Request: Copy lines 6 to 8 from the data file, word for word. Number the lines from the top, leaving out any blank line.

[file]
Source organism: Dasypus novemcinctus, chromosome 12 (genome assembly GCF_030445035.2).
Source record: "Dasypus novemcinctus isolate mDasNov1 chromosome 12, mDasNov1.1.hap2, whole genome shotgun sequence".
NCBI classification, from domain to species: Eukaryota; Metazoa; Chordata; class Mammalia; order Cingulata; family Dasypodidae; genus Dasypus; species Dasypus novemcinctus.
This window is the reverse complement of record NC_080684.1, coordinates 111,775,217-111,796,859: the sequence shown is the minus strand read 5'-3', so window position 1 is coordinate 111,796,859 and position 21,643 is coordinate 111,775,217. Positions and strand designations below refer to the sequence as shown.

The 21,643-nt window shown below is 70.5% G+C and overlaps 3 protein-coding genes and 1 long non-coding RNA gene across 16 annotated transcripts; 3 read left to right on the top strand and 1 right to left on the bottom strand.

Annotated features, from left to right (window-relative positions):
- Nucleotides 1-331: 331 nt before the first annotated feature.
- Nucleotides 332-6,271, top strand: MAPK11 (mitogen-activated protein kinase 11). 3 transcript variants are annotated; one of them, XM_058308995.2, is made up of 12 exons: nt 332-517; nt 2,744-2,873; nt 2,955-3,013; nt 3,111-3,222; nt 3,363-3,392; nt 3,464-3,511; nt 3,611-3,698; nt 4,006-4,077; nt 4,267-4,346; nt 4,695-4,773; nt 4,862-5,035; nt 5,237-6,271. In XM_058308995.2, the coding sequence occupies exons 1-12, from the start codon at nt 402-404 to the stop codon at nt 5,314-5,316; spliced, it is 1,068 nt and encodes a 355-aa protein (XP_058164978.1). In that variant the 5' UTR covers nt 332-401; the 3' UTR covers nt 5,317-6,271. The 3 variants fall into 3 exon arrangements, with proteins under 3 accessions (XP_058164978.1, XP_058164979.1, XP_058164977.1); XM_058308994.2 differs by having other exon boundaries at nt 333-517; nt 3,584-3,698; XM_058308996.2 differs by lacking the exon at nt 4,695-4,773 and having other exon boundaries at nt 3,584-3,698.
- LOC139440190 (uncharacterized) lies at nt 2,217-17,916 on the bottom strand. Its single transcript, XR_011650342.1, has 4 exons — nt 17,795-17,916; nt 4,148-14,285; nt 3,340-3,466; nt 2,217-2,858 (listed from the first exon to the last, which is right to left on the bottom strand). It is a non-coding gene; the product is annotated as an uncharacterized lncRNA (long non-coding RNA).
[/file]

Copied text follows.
Annotated features, from left to right (window-relative positions):
- Nucleotides 1-331: 331 nt before the first annotated feature.
- Nucleotides 332-6,271, top strand: MAPK11 (mitogen-activated protein kinase 11). 3 transcript variants are annotated; one of them, XM_058308995.2, is made up of 12 exons: nt 332-517; nt 2,744-2,873; nt 2,955-3,013; nt 3,111-3,222; nt 3,363-3,392; nt 3,464-3,511; nt 3,611-3,698; nt 4,006-4,077; nt 4,267-4,346; nt 4,695-4,773; nt 4,862-5,035; nt 5,237-6,271. In XM_058308995.2, the coding sequence occupies exons 1-12, from the start codon at nt 402-404 to the stop codon at nt 5,314-5,316; spliced, it is 1,068 nt and encodes a 355-aa protein (XP_058164978.1). In that variant the 5' UTR covers nt 332-401; the 3' UTR covers nt 5,317-6,271. The 3 variants fall into 3 exon arrangements, with proteins under 3 accessions (XP_058164978.1, XP_058164979.1, XP_058164977.1); XM_058308994.2 differs by having other exon boundaries at nt 333-517; nt 3,584-3,698; XM_058308996.2 differs by lacking the exon at nt 4,695-4,773 and having other exon boundaries at nt 3,584-3,698.